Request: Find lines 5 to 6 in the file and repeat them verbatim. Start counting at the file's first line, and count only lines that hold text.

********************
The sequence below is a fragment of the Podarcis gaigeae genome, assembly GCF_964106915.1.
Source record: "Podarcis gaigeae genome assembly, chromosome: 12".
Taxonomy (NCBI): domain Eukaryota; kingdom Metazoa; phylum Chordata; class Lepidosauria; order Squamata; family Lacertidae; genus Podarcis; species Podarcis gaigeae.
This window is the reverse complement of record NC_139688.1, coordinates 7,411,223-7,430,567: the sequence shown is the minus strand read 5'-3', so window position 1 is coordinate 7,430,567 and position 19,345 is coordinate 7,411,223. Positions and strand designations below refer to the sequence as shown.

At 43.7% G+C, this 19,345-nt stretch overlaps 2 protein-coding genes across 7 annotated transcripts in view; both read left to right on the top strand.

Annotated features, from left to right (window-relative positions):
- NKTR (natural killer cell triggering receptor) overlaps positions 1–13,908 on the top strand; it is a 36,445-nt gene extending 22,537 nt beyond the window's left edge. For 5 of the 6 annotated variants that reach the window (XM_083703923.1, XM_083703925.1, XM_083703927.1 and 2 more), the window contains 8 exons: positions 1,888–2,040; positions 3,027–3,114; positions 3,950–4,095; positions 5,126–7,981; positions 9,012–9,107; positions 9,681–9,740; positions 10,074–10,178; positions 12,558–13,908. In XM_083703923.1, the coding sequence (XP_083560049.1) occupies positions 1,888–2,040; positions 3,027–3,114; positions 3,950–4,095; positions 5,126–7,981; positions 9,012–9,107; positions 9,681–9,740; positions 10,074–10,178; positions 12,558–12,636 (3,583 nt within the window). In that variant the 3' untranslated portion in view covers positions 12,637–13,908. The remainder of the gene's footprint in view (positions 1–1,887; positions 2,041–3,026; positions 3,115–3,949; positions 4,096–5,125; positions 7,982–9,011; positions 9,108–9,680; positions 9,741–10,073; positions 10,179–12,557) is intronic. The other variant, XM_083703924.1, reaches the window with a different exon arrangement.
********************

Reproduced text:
At 43.7% G+C, this 19,345-nt stretch overlaps 2 protein-coding genes across 7 annotated transcripts in view; both read left to right on the top strand.

Annotated features, from left to right (window-relative positions):